Students need more sleep

imageEleanor Park | Conant Crier

You are still up, late at night, and your eyes start to droop. You will yourself to stay awake. Perhaps you have too much homework, a late night competition, or maybe you are just procrastinating. Nevertheless, eventually you just can’t hold on any longer, and you fall asleep. Sleep is a time when your mind and body rejuvenate for the next day. Unfortunately, teenagers are not getting enough, which needs to stop for students’ own well being.

According to the National Sleep Foundation , teens should get 8-10 hours of sleep each night in order to function optimally. However, many teenagers are falling short of this goal, which leads to negative health impacts. Some of the consequences are moodiness, drowsiness, fatigue and more limited learning ability.

The lack of sleep also affects students academically. Fatigue keeps a student from fully paying attention in class and contributes to a more limited learning ability. The result is poorer performance in school, which could have effects that last throughout your life. Doing well in high school sets students up for success in the future by allowing them to go to good colleges. Attending a good college can help a student land a dream job, get good pay, and maybe even work toward a tropical getaway in Hawaii. Teenagers need to get enough sleep not only for their own well-being today, but also for their future success.

One of the many factors in this sleep shortage is the amount of homework assigned to high schoolers. When students are taking five or six classes and doing sports and activities, homework loads quickly add up and keep students up at night. People cannot make more time to solve this problem, but one solution is for teachers to assign less homework. Rather than assigning worksheets that just repeat the same thing over and over, teachers should only assign work that helps further the students’ understanding of the topic more. An example would be an assignment that takes the concepts taught in class and applying them to unique scenarios in everyday life.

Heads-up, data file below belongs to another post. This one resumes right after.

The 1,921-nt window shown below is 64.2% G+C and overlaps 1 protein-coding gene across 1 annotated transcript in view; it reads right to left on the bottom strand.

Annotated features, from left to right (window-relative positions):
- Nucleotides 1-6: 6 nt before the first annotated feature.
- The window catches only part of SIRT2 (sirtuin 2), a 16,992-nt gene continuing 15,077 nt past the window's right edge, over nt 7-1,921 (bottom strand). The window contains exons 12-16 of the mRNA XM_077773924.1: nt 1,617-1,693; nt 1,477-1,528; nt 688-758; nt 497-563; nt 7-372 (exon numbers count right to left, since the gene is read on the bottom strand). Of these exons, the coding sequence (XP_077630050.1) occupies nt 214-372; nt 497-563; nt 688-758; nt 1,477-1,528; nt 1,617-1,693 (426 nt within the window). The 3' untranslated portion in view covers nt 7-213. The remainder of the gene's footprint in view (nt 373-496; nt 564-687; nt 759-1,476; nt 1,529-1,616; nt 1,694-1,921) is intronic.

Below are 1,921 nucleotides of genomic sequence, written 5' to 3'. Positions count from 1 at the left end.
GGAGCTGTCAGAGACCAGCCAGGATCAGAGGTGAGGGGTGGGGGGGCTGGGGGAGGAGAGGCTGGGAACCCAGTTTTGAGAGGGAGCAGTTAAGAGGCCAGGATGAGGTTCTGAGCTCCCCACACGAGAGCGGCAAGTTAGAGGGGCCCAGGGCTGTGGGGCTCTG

Another answer to this problem is for students to procrastinate less. I have heard countless stories of when students have pushed assignments back to the day before they are due and then end up staying awake until one in the morning to get it done. Students need to use their time wisely when it comes to school work.

Another big time waster is when a student draws out an assignment way longer than it needs to be. I personally have been guilty of this. A thirty-minute assignment will turn into a one-hour assignment just because I think I have plenty of time. Students need to get away from this mindset.

Furthermore, students need to resist temptations and distractions, as hard as it may seem, and try to get to bed earlier. It is very tempting to watch the new K-Pop music videos or to devour an entire book in one night, but it is more important for students to get enough sleep so that they are ready to tackle the tasks of the new day.

Sleep is key to students’ well being and future success. So if you are a teenager, make sure you’re managing your time and sleeping at a reasonable hour. If you’re a teacher, make sure that your homework load is effective and reasonable. Everyone wants the future generations to succeed in school and life. Sleep is one way to achieve that.

Michelle Zhang

Michelle is a junior at Conant Highschool, and this is her second year on the Crier staff. This year she is going to be the editor of the new Lifestyle section. During the school year she is on the golf team and the math team. Outside of school she loves to bake, read, and spend time with her family.

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